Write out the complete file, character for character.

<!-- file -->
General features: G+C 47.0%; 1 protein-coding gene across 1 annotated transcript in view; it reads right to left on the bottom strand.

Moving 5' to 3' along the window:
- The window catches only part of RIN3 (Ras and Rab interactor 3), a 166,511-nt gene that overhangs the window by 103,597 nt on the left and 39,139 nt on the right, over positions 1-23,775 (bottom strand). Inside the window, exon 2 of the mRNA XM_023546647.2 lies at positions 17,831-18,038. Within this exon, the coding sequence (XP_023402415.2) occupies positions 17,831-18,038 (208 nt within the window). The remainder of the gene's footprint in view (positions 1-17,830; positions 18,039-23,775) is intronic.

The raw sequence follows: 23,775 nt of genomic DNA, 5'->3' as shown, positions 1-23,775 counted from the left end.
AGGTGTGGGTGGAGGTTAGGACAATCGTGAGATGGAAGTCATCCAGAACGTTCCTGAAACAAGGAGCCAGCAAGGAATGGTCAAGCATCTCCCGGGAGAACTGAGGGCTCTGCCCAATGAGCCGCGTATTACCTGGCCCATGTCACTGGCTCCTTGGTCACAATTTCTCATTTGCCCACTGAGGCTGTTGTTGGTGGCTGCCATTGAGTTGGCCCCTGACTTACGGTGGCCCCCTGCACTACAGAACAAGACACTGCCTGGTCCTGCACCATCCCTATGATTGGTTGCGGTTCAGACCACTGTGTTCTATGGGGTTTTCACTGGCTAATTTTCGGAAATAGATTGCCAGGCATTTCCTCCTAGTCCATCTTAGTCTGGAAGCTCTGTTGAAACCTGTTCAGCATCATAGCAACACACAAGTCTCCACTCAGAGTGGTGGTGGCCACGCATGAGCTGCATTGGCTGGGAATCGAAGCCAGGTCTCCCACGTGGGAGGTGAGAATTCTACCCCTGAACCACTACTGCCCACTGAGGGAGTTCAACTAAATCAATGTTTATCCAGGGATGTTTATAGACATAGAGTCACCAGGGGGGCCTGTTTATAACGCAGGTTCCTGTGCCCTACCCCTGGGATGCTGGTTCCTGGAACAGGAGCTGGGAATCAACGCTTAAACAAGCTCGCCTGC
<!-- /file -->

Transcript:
General features: G+C 47.0%; 1 protein-coding gene across 1 annotated transcript in view; it reads right to left on the bottom strand.

Moving 5' to 3' along the window:
- The window catches only part of RIN3 (Ras and Rab interactor 3), a 166,511-nt gene that overhangs the window by 103,597 nt on the left and 39,139 nt on the right, over positions 1-23,775 (bottom strand). Inside the window, exon 2 of the mRNA XM_023546647.2 lies at positions 17,831-18,038. Within this exon, the coding sequence (XP_023402415.2) occupies positions 17,831-18,038 (208 nt within the window). The remainder of the gene's footprint in view (positions 1-17,830; positions 18,039-23,775) is intronic.

The raw sequence follows: 23,775 nt of genomic DNA, 5'->3' as shown, positions 1-23,775 counted from the left end.
AGGTGTGGGTGGAGGTTAGGACAATCGTGAGATGGAAGTCATCCAGAACGTTCCTGAAACAAGGAGCCAGCAAGGAATGGTCAAGCATCTCCCGGGAGAACTGAGGGCTCTGCCCAATGAGCCGCGTATTACCTGGCCCATGTCACTGGCTCCTTGGTCACAATTTCTCATTTGCCCACTGAGGCTGTTGTTGGTGGCTGCCATTGAGTTGGCCCCTGACTTACGGTGGCCCCCTGCACTACAGAACAAGACACTGCCTGGTCCTGCACCATCCCTATGATTGGTTGCGGTTCAGACCACTGTGTTCTATGGGGTTTTCACTGGCTAATTTTCGGAAATAGATTGCCAGGCATTTCCTCCTAGTCCATCTTAGTCTGGAAGCTCTGTTGAAACCTGTTCAGCATCATAGCAACACACAAGTCTCCACTCAGAGTGGTGGTGGCCACGCATGAGCTGCATTGGCTGGGAATCGAAGCCAGGTCTCCCACGTGGGAGGTGAGAATTCTACCCCTGAACCACTACTGCCCACTGAGGGAGTTCAACTAAATCAATGTTTATCCAGGGATGTTTATAGACATAGAGTCACCAGGGGGGCCTGTTTATAACGCAGGTTCCTGTGCCCTACCCCTGGGATGCTGGTTCCTGGAACAGGAGCTGGGAATCAACGCTTAAACAAGCTCGCCTGC